Lawren Stewart Harris
ALC BCSFA CGP FCA G7 OSA RPS TPG
1885 - 1970
Colin Range - Mountain Sketch LV
oil on board
signed and on verso signed, titled and inscribed with the Doris Mills inventory #7/55 and "XI" and with the Dominion Gallery inventory #C1816
12 x 15 po 30.5 x 38.1 cm
Estimation : $400,000 - $600,000
Vendu pour : $472,000
Exposition à : Heffel Toronto – 13 avenue Hazelton
Acquired directly from the Artist by Dominion Gallery, Montreal, February 1955
Acquired from the above by a Private Collection, Montreal, April 1956
By descent to the present Private Collection, USA
Doris Mills, L.S. Harris Inventory, 1936, Rocky Mountain Sketches, Group 7, titled as "Mountain Sketch", catalogue #7/55, location noted as the Studio Building
Lawren Harris notebook, 1954 (4-2), Library and Archives Canada, MG30 D208, Vol. 4, pages 25 - 28
A.Y. Jackson, A Painter’s Country: The Autobiography of A.Y. Jackson, 1976, pages 106 and 107
In 1924, when Lawren Harris and A.Y. Jackson explored the mountains of Jasper National Park, they hiked remarkable distances in pursuit of subjects that they found inspiring. They wished to get up high and away from the developed areas. In the main valley near Jasper townsite and the railway’s fancy hotels, Jackson wrote that they “did not find the landscapes...very interesting,” so they walked from Jasper to Maligne Lake —a distance of 46 kilometres—and stayed a few days with the warden. They had arranged for their gear to be brought up the valley that they had explored on horseback, and once it arrived, they borrowed an 18-foot canoe, which they loaded with supplies and paddled to the far end of the lake.
Maligne is the largest naturally occurring lake in the Canadian Rockies, so Jackson and Harris would need to paddle a distance of 22 kilometres to reach the Coronet Creek drainage at its south end. While there, they camped on a gravel beach, one of the few flat spots along the lake’s shore, and stayed for several days, using this as a base for shorter trips. They climbed high up to Coronet Glacier, where they painted side by side, and then into the surrounding mountains of the Colin Range, where they found a vast panorama of summits in every direction, which Jackson called “a kind of cubist’s paradise full of geometric formations, all waiting for the abstract painter.”
Harris’s sketch, titled simply Colin Range – Mountain Sketch LV, captures the feeling of the region well, with his smooth brushwork showing the pale grey limestone so characteristic of this place. He has painted an expansive view, looking out over a series of sharp, tilted peaks from a vantage point high above the treeline at the crest of an exposed bluff. Maligne Lake itself would be some distance below in the valley, which is steeply sloped, with most of the shoreline angling down into the lake.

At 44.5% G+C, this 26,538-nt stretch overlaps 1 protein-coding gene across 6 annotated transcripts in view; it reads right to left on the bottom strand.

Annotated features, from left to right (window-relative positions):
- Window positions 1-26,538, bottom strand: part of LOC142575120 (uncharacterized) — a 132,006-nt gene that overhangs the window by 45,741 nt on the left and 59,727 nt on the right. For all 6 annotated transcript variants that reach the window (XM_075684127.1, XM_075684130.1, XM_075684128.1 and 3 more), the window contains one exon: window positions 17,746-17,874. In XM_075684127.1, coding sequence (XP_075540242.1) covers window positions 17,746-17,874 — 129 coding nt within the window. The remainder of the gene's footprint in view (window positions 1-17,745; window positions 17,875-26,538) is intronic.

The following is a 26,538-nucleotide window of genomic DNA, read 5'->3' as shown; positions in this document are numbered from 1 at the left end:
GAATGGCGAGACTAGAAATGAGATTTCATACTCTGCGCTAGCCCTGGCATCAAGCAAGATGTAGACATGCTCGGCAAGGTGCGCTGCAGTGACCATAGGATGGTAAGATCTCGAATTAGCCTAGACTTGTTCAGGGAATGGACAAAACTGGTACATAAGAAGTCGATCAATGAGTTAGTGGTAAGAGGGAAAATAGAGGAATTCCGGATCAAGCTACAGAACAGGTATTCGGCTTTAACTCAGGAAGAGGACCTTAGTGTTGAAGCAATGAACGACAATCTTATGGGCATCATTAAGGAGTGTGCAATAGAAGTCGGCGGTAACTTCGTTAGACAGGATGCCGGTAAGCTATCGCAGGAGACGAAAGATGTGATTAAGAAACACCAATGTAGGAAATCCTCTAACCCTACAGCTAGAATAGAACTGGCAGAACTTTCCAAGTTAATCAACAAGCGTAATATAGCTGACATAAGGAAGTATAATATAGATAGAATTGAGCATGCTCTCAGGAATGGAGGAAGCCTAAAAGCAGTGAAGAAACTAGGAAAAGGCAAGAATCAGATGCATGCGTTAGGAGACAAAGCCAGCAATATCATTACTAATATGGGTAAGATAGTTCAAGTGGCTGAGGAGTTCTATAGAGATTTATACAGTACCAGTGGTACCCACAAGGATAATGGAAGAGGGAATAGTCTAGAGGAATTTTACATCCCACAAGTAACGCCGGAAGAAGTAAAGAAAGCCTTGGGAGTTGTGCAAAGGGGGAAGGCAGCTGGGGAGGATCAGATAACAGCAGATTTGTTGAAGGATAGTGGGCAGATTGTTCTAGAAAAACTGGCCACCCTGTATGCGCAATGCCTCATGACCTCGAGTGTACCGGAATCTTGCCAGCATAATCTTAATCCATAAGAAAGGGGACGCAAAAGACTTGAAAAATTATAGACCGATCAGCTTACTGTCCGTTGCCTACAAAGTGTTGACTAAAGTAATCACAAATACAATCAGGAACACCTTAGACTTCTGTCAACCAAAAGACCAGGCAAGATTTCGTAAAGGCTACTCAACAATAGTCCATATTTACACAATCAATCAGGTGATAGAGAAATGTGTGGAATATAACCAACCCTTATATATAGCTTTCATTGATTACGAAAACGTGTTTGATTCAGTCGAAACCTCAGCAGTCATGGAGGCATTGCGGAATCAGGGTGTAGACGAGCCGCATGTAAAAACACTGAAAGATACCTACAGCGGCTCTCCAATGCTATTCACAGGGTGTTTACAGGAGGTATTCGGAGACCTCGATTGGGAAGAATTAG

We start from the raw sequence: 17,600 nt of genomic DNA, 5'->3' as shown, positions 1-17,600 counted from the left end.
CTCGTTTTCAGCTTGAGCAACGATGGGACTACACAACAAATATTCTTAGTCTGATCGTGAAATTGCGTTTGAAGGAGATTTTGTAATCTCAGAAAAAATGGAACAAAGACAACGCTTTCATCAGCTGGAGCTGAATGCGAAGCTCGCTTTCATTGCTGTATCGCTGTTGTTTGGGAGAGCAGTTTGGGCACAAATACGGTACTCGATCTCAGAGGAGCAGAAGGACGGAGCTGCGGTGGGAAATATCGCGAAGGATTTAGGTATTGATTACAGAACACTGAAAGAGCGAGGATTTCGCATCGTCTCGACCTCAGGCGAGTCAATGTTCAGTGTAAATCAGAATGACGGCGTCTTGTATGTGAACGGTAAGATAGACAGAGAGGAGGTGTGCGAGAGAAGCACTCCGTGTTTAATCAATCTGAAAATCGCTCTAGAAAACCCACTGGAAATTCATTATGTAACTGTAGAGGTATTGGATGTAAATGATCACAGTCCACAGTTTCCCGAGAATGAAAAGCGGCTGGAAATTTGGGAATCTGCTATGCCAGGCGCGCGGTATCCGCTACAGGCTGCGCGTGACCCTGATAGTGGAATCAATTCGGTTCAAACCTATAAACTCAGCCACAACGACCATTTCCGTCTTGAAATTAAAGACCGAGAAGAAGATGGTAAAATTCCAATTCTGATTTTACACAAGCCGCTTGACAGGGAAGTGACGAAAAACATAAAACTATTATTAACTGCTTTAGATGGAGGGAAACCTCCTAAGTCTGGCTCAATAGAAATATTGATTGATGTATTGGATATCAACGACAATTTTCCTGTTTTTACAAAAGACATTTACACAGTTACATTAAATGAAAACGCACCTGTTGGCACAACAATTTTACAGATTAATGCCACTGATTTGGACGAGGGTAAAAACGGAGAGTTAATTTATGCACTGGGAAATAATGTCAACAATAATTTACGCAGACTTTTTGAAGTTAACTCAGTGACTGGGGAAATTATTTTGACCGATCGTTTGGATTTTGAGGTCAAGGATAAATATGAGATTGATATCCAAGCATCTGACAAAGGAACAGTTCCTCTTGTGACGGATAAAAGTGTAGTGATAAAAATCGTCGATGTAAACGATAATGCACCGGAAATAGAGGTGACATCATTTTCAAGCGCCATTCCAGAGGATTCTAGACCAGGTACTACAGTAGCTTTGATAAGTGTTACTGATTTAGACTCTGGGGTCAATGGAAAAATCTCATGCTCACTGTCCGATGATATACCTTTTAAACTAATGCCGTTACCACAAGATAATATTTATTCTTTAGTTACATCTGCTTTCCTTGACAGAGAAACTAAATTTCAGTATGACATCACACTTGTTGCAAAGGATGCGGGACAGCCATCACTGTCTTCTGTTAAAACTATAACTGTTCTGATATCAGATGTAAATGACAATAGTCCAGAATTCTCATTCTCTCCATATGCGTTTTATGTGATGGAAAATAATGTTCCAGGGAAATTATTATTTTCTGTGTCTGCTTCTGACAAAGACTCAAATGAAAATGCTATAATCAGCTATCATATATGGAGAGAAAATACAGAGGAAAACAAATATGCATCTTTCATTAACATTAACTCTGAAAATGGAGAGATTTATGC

“It was not easy to establish a camp there,” Jackson would later recall. “We could find no level ground for the tent.” It was here, high in the Colin Range, that the incident occurred of Jackson sliding out of the tent, still wrapped tightly in his bedroll, and ending up “20 feet below, pulled up against a rock, sound asleep,” as Harris amusingly relates. It was a story often repeated. They had adventures, and misadventures, and through them all Harris found his relationship with the mountains changing rapidly.
At first, as he painted in the Athabasca Valley and along the railway line, his approach was comparable to the approach to sketching that he had used in Algoma. Soon, however, the mountains would demand greater things from him. He had to select and define his subjects, to leave out features and refine those he wished to paint. Harris stated, “On all our camping and sketching trips we explored each region for those particular areas where the form and character and spirit reached its summation. In those areas the character is most pronounced—the form most opulent or austere—the spirit most pervasive. We became increasingly aware that while the artist must select his subject, determine how it is to go within the 4 sides of his sketch or canvas, what he must eliminate and what he should emphasize and how he should reorganize the various factors in order to make it a unity of expression. Yet he must not impose some preconceived or borrowed idea on it because that acts as a barrier between him and nature.” From a vast sea of mountaintops, Harris has selected a few on which to focus, yet he still conveys the idea of the fuller panorama. Peaks run off the picture plane, shadows tell us that mountains loom behind us, and the feeling in this work is one of being very high up in an endless stretch of the alpine.
We thank Lisa Christensen, author of A Hiker's Guide to the Rocky Mountain Art of Lawren Harris and director of Heffel's Calgary office, for contributing the above essay.
Estimation : $400,000 - $600,000
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